Environmentalists scoff at the idea, noting that as attorney general, Cuccinelli spent several years investigating Michael Mann, a former University of Virginia climatologist who noted that humans were responsible for the generation of more carbon dioxide emissions and that has brought on climate change.

Some have pointed out that if Cuccinelli had had his way, he would have helped quash climate science, generated even more global warming and sped up the inundation of Tangier Island by rising water levels.

It will be interesting to see if Cuccinelli intends to rebrand himself for future political campaigns and how he tries to reinvent himself.

Nerdistans in Trouble

nerdistan

How badly are suburban office parks getting clobbered in the current real estate environment? Take a look at the Westfields Corporate Center near Washington Dulles International Airport. Two buildings known as Washington Technology Park I and II were appraised at $187.5 million at the peak of the 2000s-era real estate boom. They were just reappraised for $61.1 million — a 68% reduction, according to the Washington Post.

How could that happen? WaPo reporter Jonathan O’Connell provides the background: First, the buildings lost key tenants as the slowdown in defense spending gutted Northern Virginia’s defense-contracting sector. Defense giant Northrup Grumman paid $4.7 million to get out of the lease. Government consulting firm CSC cut back its space from 180,000 square feet to 20,000. Meanwhile, the office vacancy rate climbed throughout Northern Virginia, driving down lease rates generally. Then, on top of that, writes O’Connell:

Buildings far from public transit and walkable amenities like restaurants began to suffer in particular, as young workers flocked to more urban, transit-accessible neighborhoods. So far this year, 92 percent of all office leases of 20,000 square feet or more are within half a mile of an existing or planned Metro station, according to the services firm JLL.

A decade ago, urban geographer Richard Florida famously termed the sterile and isolated office campuses as “nerdistans,” predicting that they would have little appeal to the rising generation of the so-called “creative class.” It has taken a while, but Florida’s insight has become the new conventional wisdom.

The two Washington Technology Park buildings have other problems as well. The owner, Corporate Office Properties Trust (COPT) based in Columbia, Md., has been unable to keep up payments on the $150 million in debt it took on to acquire the buildings. Unable to renegotiate terms, the company stopped making payments. The debt has been transferred to a firm that manages distressed loans. COPT has blamed the drop in market value in part on the property’s fractured ownership.

Bacon’s bottom line: The Washington Technology Park buildings may be an extreme case, but they are indicative of systemic problems in the Northern Virginia real estate market — and suburban real estate markets generally.  In a down market, some properties suffer worse than others. There’s nothing wrong with the buildings. The problem is location. The worst off are office parks on the metropolitan fringe offering none of the community amenities — walkable urbanism, access to mass transit — that workers and employers are increasingly looking for.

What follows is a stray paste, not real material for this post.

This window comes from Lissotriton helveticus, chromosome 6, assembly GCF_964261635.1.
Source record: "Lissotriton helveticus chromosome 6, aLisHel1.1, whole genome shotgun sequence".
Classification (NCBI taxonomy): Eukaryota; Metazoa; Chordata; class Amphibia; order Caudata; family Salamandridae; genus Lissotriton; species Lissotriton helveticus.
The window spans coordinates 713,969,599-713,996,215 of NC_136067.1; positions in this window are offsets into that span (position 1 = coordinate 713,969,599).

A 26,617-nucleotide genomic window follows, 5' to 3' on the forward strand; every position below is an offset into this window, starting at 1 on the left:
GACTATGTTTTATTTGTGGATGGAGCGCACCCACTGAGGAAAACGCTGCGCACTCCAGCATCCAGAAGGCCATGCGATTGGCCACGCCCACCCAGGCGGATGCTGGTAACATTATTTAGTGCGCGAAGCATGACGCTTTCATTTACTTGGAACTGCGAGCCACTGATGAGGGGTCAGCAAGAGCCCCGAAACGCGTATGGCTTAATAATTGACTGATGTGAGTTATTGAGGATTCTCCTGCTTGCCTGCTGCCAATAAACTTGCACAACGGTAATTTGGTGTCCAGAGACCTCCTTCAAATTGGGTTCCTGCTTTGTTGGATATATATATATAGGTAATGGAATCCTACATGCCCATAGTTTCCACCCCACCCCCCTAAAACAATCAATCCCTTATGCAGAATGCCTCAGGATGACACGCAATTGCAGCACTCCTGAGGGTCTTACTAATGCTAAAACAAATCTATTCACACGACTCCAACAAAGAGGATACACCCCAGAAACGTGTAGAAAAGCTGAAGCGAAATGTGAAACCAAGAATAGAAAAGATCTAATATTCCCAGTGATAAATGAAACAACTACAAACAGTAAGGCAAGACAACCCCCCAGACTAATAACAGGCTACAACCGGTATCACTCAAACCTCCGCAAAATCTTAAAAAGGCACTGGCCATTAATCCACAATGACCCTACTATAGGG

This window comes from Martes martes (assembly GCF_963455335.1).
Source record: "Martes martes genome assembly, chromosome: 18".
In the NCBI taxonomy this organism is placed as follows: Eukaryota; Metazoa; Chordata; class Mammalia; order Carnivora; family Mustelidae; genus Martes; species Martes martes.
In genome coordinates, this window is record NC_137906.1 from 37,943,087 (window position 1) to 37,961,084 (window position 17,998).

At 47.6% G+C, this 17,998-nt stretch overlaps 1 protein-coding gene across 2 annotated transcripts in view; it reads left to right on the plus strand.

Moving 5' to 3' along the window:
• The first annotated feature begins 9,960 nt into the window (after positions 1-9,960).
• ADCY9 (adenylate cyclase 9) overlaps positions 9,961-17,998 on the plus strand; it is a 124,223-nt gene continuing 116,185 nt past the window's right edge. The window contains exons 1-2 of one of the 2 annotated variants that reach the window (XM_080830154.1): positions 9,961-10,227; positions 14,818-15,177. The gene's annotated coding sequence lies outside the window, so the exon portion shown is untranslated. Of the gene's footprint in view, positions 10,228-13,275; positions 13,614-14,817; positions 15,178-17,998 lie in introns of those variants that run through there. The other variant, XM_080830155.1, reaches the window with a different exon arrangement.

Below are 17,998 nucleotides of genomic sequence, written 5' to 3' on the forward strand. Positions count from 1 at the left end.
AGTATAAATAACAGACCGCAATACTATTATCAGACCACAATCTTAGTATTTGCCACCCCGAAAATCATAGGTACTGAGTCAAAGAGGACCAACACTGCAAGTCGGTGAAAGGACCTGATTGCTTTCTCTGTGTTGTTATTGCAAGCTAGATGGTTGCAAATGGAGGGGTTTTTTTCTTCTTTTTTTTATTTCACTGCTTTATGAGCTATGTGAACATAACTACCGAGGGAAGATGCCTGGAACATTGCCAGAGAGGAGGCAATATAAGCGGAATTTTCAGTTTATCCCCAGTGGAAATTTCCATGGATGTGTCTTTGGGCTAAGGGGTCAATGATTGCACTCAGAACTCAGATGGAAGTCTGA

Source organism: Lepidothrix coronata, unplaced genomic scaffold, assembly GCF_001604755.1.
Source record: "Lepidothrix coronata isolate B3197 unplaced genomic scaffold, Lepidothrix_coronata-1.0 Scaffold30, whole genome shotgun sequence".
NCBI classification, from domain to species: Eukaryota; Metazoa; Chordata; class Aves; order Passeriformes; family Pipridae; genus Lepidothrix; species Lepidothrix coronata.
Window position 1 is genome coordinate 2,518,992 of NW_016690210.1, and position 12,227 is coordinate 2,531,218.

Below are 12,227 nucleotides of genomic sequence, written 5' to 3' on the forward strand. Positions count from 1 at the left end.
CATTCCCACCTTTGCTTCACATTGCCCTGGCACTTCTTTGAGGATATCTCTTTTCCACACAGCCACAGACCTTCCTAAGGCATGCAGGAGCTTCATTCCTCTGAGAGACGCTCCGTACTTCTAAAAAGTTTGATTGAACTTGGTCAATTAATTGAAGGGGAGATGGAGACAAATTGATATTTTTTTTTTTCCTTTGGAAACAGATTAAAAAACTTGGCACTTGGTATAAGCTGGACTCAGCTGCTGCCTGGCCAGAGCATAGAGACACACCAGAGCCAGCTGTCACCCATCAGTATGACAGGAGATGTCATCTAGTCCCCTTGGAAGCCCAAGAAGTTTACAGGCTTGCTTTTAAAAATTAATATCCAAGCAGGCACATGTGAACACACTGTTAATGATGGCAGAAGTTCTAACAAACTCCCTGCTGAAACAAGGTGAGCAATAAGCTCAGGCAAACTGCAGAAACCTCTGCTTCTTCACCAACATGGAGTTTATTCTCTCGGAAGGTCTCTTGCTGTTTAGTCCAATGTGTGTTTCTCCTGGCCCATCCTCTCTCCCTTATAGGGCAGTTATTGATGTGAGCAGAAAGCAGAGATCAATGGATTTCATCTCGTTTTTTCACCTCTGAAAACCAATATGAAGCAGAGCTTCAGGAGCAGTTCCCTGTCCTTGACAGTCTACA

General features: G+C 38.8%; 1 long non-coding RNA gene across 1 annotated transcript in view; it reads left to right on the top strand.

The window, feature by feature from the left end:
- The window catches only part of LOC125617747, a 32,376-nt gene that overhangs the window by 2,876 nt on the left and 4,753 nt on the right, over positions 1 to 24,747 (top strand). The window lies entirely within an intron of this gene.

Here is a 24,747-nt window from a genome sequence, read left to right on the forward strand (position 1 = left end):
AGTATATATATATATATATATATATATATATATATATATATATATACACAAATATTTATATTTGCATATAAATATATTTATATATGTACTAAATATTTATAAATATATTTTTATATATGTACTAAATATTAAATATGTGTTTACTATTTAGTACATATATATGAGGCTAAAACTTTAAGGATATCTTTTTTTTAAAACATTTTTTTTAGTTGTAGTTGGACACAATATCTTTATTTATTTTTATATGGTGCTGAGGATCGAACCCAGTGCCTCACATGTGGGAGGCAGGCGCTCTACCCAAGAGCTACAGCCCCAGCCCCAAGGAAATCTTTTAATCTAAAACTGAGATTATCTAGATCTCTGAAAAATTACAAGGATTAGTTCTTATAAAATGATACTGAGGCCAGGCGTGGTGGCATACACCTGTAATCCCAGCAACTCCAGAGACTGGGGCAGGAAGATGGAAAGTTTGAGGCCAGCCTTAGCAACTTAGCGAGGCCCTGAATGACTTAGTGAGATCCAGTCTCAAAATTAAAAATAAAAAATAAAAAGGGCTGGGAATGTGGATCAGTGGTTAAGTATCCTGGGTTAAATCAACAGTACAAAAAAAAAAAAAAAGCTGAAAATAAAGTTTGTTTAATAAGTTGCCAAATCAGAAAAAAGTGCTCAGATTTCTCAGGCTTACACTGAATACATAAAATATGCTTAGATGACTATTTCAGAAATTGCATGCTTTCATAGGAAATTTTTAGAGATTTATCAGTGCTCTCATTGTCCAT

Residential development continues in outlying suburban counties because the population continues to grow and urban cores can’t infill fast enough to handle the surge in demand. Not so with commercial development. Businesses are moving to more space-efficient work patterns and they need less space per employee than they once did. That problem is compounded in Northern Virginia, where the market over-built commercial space in anticipation that the 2000s economic boom would continue forever. With the shift in consumer preference to walkable urbanism, car-dependent Nerdistans are the big losers. We’re accustomed to the specter of ghost malls. Don’t be surprised if we soon start seeing ghost office parks.

– JAB

A Plan to Build the Best Educated Workforce by 2030

A multi ethnic group of graduates in graduation gownsby James A. Bacon

Virginia has one of the better educated workforces among the 50 states. The Old Dominion ranked 4th nationally in 2009 by the percentage of population 25 years or older with an advanced degree, and 6th nationally for the percentage with a Bachelor’s degree. Those statistics reflect the fact that the Northern Virginia suburbs of Washington, D.C., have among the highest levels of educational attainment anywhere in the country. Go outside of Northern Virginia, and it’s a different picture. Ranked by the percentage of workers who have graduated from high school, Virginia tumbled to 30th.

What would it take to set the standard for the United States — to build the best educated workforce in the entire country?

The State Council for Higher Education in Virginia (SCHEV) has been asking that question. Indeed SCHEV has developed a statewide strategic plan with four broad goals to achieve that objective by 2030. This plan has no money behind it at present but it provides a road map for how to become No. 1 in educational attainment should the political and cultural will exist to get there.